Come for the pretty tracker; stay for the health and wellness features.

When you consider that its price tag is anywhere from 50% to 150% higher than other popular fitness bands, it's clear that the Luxe's looks are what will draw in potential buyers, but that's not all that's important here. Fitbit wants the Luxe to facilitate a more well-rounded and mindful lifestyle with its health and fitness features.

For starters, the Luxe supports over 20 exercise modes. Through the Fitbit app, you can load up to six quick-launch exercises at a time, and many of those are customizable to some degree. Running, hiking, and biking workouts allow you to add lap information to the display screen if you like, which is pretty cool for such a small screened device. 

It even features SmartTrack to automatically record your workouts if and when you forget to. The display is plenty bright for outdoor use, which is ideal for taking advantage of its fitness features. And even though I didn't test it, I imagine that the bright display is also nice when swimming laps (which you can easily do thanks to its 50M water resistance).

Fitbit's Google integration is already showing up here in the form of Google's Fast Pair technology for Android phones.

Speaking of those features, the Luxe comes packed with many of the same sensors found on Fitbit's smartwatches. For example, it can measure your VO2 max, skin temperature, and SpO2. 

It tracks your steps, heart rate, and active zone minutes, and it can show you blood glucose levels and menstrual cycle information, as well as food, water, and weight logs — all of which can be input to and synced from the Fitbit app. Oh, and this is really cool — the Luxe supports Google's Fast Pair technology, so as soon as you take your device out of the box, it will ping your Android phone to begin setup right away.

I also like that Fitbit is continuing its trend of including six months of Fitbit Premium with the Luxe, just like it has with the Sense smartwatch. Fitbit Premium includes guided workouts, advanced health metrics, and guided meditation sessions like the Mindful Method activities hosted by Deepak Chopra.

Over the past year, we've had to think differently about our health – from keeping an eye out for possible COVID-19 symptoms to managing the ongoing stress and anxiety of today's world. Even though we are starting to see positive changes, it has never been more important.

James Park, Fitbit

Fitbit is really leaning into this concept of holistic health and wellness, with features like the Stress Management Score. This uses data collected by your Luxe like activity levels, sleep, and heart rate, as well as giving you the ability to log and track your self-reported stress levels and emotions. 

Each can provide you with daily and historical assessments and tracking of your body's ability to handle stress. The idea is to help you become more aware of how your actions and environment can affect your stress levels and provide guidance and tips on managing that stress.

The Health Metrics Dashboard goes hand-in-hand with the Stress Management Score to show your historical trends regarding breathing rate, heart rate variability, skin temperature variation, and oxygen saturation (Sp02).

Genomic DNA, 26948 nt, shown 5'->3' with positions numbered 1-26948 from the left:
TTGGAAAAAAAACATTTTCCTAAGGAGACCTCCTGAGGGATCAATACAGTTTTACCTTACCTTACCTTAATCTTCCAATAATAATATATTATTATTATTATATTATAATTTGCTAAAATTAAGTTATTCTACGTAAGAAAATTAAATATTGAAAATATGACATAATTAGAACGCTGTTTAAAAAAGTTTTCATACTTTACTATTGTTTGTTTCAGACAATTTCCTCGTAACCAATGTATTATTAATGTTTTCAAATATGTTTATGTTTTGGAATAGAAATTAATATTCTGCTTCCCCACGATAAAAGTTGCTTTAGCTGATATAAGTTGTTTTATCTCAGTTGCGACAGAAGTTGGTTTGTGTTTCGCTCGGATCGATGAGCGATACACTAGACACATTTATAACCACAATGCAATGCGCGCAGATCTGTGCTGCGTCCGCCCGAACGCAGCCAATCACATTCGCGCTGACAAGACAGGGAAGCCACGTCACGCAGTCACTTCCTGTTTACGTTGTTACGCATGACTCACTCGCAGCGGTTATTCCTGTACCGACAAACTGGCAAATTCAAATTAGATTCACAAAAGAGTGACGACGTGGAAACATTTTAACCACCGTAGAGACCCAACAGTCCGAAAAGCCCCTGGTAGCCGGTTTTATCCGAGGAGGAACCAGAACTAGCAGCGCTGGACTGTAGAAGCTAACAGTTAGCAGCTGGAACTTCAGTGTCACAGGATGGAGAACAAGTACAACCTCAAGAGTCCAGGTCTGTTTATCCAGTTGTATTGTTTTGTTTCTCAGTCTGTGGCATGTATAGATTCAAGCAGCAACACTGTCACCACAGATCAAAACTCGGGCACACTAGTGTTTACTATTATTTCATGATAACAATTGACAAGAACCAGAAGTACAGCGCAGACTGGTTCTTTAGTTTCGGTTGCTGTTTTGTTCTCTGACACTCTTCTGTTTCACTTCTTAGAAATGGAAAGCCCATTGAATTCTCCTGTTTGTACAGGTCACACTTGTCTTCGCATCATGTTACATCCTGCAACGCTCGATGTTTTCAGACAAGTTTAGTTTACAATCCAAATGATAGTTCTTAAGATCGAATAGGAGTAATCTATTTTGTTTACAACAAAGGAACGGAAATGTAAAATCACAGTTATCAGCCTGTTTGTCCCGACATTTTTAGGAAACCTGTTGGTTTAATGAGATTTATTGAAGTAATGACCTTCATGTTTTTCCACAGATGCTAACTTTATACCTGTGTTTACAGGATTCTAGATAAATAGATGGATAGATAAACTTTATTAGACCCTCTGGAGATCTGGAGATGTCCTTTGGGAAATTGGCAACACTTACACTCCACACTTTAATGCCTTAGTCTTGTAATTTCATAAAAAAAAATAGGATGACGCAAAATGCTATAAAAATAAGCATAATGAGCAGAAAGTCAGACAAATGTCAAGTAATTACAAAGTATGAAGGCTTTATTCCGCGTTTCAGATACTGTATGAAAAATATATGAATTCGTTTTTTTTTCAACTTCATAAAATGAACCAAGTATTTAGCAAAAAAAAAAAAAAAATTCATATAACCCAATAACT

Most of these holistic health features are, in fact, available on Fitbit's other trackers and smartwatches, but it is nice to see that Fitbit is also focusing on them as part of the Luxe's marketing message. It's important to look good, but it's more important to feel good, and that's the balance that Fitbit is trying to achieve here with the Luxe.

What I don't love

Fitbit Inspire HR (left) and Fitbit Luxe (right) worn on one hand together

(Image credit: Jeramy Johnson / Android Central)

There's an awful lot to like about the Luxe, to be sure, but like any other tech device, it's not perfect. Still, many of the complaints and reasons why the device doesn't work for me might be seen as favorable features for others. So take my observations below with a grain of salt. Just because I say that I don't like something doesn't mean that it's bad or wrong. It just means that it doesn't work for me; your interests and needs will differ from mine, and that's OK.

This small display has teeny tiny text that may be difficult for many to read.

I mentioned earlier how much I like the bright color AMOLED display, and maybe it's just me and my bad eyes, but the text on this thing is really small. So while I could see the data that I needed to on during walks and runs, I had difficulty actually reading it. Maybe I need to start running with glasses or contacts, but it's something that you should know if your eyesight isn't the best.

When it came to navigating the display, I also wasn't the biggest fan. Unlike every other Fitbit tracker, the Luxe has no physical or faux-haptic buttons to select options or go back to a screen. Instead, everything is done with a series of swipes. Just like other Fitbit wearables, you can swipe up to access the today view with your battery percentage and daily stats, swipe down to access various modes and settings, and swipe left or right to access notifications, exercise modes, guided breathing sessions, and alarms or timers. To return to the home screen, you need to firmly double-tap the display. While I appreciate the brand consistency, I found the constant swiping on such a small display to be a bit frustrating, mainly when I was all sweaty and gross during or after a workout.

If you're looking for NFC for contactless payments or on-device GPS, you might want to pass on the Luxe because it doesn't feature either. The Luxe also doesn't currently support the Tile tracking technology, though I suppose it could come later with a firmware update like it did for the Inspire 2.